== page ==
Ira Goodman woke up in the middle of the night drenched with sweat. His head pounded like nothing he’d experienced in all his 31 years. The room spun and he felt extremely nauseous.
He’d eaten an enchilada the night before, so he figured these were symptoms of food poisoning.
He stumbled to the bathroom, vomited and returned to bed. He slept fitfully. By the time morning arrived, he’d staggered to the bathroom several times, once falling into a wall and sending a framed photograph crashing to the floor.
The next day, Ira called his father, Marc Goodman, and described his symptoms, which included feeling dehydrated. Marc stopped by that evening to deliver some Gatorade.
“The way he looked, and with that headache, it seemed a lot worse than food poisoning,” Marc said.
He decided to take his son to the emergency room of the NYU Medical Center. On their way out of the apartment building, Ira was so limp that Marc had to prop him up.
Doctors had no idea what was wrong with Ira until they performed a CT scan and an MRI of his brain and neck.
“Your son had a major stroke,” doctors told Marc.
Doctors concluded that Ira had torn or damaged the inner lining of an artery in his neck, which is called a vertebral artery dissection. It causes a clot to form, which expands until it suppresses blood flow to the brain. They had no idea why it happened to Ira.
The next day, problems mounted. Damage from the stroke was causing fluid to build up in Ira’s brain, causing dangerous pressure.
“They said they had to drain it and that Ira had a 50-50 chance of making it, which is not what you want to hear with your child,” Marc said.
The procedure was successful. In a few days, Ira was transferred from the neurosurgery ICU to the stroke unit.
“Amazingly, I felt normal pretty quickly,” Ira said. “I had headaches and was tired, but that was to be expected. I was definitely the youngest patient – about the same age as many of my doctors.”
He was sent to the rehabilitation wing for five days of balance and occupational therapy, which to him felt unnecessary. Again, he was the youngest patient around. So many friends visited that he was moved to a different room, so as not to disturb his elderly roommate.
Within a few months, Ira made a full recovery.
“Honestly, I felt even healthier than before,” he said, though he was shaken by the fact he could have died.
Three and a half years later, Ira was 35 and undergoing a routine physical that led to the discovery of a new problem: an ascending aortic aneurysm, an abnormal bulge in the wall of the aorta, the major blood vessel that carries blood from the heart to the body. Because Ira had no earlier chest MRI to compare it to, a cardiac surgeon advised him to wait six months to check it again.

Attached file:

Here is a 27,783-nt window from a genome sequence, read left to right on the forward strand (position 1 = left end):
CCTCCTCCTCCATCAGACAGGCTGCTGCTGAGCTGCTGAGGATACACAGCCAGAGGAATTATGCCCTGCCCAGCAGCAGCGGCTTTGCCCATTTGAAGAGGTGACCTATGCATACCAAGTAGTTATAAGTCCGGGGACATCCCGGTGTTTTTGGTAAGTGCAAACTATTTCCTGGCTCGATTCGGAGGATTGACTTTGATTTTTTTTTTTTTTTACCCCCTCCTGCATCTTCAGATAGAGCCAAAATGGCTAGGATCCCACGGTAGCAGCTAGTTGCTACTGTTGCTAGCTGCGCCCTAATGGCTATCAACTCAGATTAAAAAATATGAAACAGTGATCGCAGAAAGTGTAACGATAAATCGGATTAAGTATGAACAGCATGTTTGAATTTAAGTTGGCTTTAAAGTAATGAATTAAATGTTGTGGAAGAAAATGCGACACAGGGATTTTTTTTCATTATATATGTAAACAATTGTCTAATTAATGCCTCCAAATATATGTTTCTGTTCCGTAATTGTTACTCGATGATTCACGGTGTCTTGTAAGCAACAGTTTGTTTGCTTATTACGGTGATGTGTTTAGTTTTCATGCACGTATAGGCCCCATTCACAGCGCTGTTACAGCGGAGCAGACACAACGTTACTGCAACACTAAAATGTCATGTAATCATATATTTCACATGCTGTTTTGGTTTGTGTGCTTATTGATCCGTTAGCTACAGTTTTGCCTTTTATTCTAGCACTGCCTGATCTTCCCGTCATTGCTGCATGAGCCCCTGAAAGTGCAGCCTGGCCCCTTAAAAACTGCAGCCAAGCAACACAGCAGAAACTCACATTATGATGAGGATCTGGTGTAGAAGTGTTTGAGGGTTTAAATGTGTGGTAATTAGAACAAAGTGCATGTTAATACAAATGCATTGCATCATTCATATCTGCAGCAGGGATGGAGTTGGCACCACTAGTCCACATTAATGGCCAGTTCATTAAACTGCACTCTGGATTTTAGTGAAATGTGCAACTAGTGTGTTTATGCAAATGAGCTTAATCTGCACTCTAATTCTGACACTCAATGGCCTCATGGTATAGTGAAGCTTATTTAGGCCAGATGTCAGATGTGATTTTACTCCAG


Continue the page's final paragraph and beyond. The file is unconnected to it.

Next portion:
Ira didn’t like that idea. So he saw an aorta specialist.
“He told me I could be fine forever, but there was no way of knowing,” Ira said. “It could just tear or burst.”
Rather than wait for the worst-case scenario, Ira underwent an operation in which the damaged section of his aorta was replaced with a synthetic graft.
As with the stroke, doctors aren’t sure what caused the aneurysm.
Ira is now 39 and back to being physically active. He plays softball, golf, tennis and goes to the gym.
He’s also active with the American Heart Association’s Young Professionals Committee in New York City, which works to raise awareness and funds for heart and stroke issues and research. He values the friends he’s made through the group.
“Everything I’ve been through is a part of me now, but not everyone can relate to it,” he said. “It’s nice to have friends who can.”
Not only is Ira the chair of the group’s board, he’s been their top fundraiser for the past two years, raising around $15,000 each year through their main event, the Young Professionals Red Ball.
“People ask, ‘What’s your secret?'” he said. “A stroke and an aneurysm by the time I was 35? That combination makes for a strong fundraising story.”
Stories From the Heart chronicles the inspiring journeys of heart disease and stroke survivors, caregivers and advocates.
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